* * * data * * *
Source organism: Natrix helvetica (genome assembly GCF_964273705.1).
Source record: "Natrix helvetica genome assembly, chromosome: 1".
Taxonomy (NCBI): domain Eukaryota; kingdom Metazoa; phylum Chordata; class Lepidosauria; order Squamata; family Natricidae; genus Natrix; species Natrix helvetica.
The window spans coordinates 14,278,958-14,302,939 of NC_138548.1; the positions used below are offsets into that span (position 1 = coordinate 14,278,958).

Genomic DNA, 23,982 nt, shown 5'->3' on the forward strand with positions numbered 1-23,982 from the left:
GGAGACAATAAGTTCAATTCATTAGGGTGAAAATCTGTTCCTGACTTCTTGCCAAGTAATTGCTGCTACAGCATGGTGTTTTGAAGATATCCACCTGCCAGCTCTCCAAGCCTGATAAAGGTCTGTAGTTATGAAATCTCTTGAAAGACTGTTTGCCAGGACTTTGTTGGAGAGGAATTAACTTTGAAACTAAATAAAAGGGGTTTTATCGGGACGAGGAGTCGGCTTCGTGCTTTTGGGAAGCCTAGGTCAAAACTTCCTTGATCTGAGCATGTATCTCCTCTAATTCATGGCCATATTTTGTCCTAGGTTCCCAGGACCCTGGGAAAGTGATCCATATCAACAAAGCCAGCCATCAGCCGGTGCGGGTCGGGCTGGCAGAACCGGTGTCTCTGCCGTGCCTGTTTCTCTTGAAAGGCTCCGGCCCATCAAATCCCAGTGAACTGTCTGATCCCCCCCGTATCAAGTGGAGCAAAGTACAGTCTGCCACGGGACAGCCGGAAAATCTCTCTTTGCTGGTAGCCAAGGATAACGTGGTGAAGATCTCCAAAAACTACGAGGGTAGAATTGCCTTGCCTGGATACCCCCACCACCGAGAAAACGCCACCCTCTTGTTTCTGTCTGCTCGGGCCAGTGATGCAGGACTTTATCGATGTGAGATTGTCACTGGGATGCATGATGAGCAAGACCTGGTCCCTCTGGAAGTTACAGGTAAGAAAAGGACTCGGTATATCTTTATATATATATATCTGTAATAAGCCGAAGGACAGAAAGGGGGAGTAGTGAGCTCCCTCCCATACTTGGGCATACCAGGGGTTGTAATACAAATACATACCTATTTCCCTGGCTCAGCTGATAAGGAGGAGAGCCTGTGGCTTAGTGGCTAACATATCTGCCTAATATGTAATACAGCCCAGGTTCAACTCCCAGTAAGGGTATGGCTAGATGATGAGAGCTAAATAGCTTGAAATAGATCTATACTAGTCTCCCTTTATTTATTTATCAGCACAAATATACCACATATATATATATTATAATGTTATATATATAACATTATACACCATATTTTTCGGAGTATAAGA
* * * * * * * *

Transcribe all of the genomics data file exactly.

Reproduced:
Source organism: Natrix helvetica (genome assembly GCF_964273705.1).
Source record: "Natrix helvetica genome assembly, chromosome: 1".
Taxonomy (NCBI): domain Eukaryota; kingdom Metazoa; phylum Chordata; class Lepidosauria; order Squamata; family Natricidae; genus Natrix; species Natrix helvetica.
The window spans coordinates 14,278,958-14,302,939 of NC_138548.1; the positions used below are offsets into that span (position 1 = coordinate 14,278,958).

Genomic DNA, 23,982 nt, shown 5'->3' on the forward strand with positions numbered 1-23,982 from the left:
GGAGACAATAAGTTCAATTCATTAGGGTGAAAATCTGTTCCTGACTTCTTGCCAAGTAATTGCTGCTACAGCATGGTGTTTTGAAGATATCCACCTGCCAGCTCTCCAAGCCTGATAAAGGTCTGTAGTTATGAAATCTCTTGAAAGACTGTTTGCCAGGACTTTGTTGGAGAGGAATTAACTTTGAAACTAAATAAAAGGGGTTTTATCGGGACGAGGAGTCGGCTTCGTGCTTTTGGGAAGCCTAGGTCAAAACTTCCTTGATCTGAGCATGTATCTCCTCTAATTCATGGCCATATTTTGTCCTAGGTTCCCAGGACCCTGGGAAAGTGATCCATATCAACAAAGCCAGCCATCAGCCGGTGCGGGTCGGGCTGGCAGAACCGGTGTCTCTGCCGTGCCTGTTTCTCTTGAAAGGCTCCGGCCCATCAAATCCCAGTGAACTGTCTGATCCCCCCCGTATCAAGTGGAGCAAAGTACAGTCTGCCACGGGACAGCCGGAAAATCTCTCTTTGCTGGTAGCCAAGGATAACGTGGTGAAGATCTCCAAAAACTACGAGGGTAGAATTGCCTTGCCTGGATACCCCCACCACCGAGAAAACGCCACCCTCTTGTTTCTGTCTGCTCGGGCCAGTGATGCAGGACTTTATCGATGTGAGATTGTCACTGGGATGCATGATGAGCAAGACCTGGTCCCTCTGGAAGTTACAGGTAAGAAAAGGACTCGGTATATCTTTATATATATATATCTGTAATAAGCCGAAGGACAGAAAGGGGGAGTAGTGAGCTCCCTCCCATACTTGGGCATACCAGGGGTTGTAATACAAATACATACCTATTTCCCTGGCTCAGCTGATAAGGAGGAGAGCCTGTGGCTTAGTGGCTAACATATCTGCCTAATATGTAATACAGCCCAGGTTCAACTCCCAGTAAGGGTATGGCTAGATGATGAGAGCTAAATAGCTTGAAATAGATCTATACTAGTCTCCCTTTATTTATTTATCAGCACAAATATACCACATATATATATATTATAATGTTATATATATAACATTATACACCATATTTTTCGGAGTATAAGA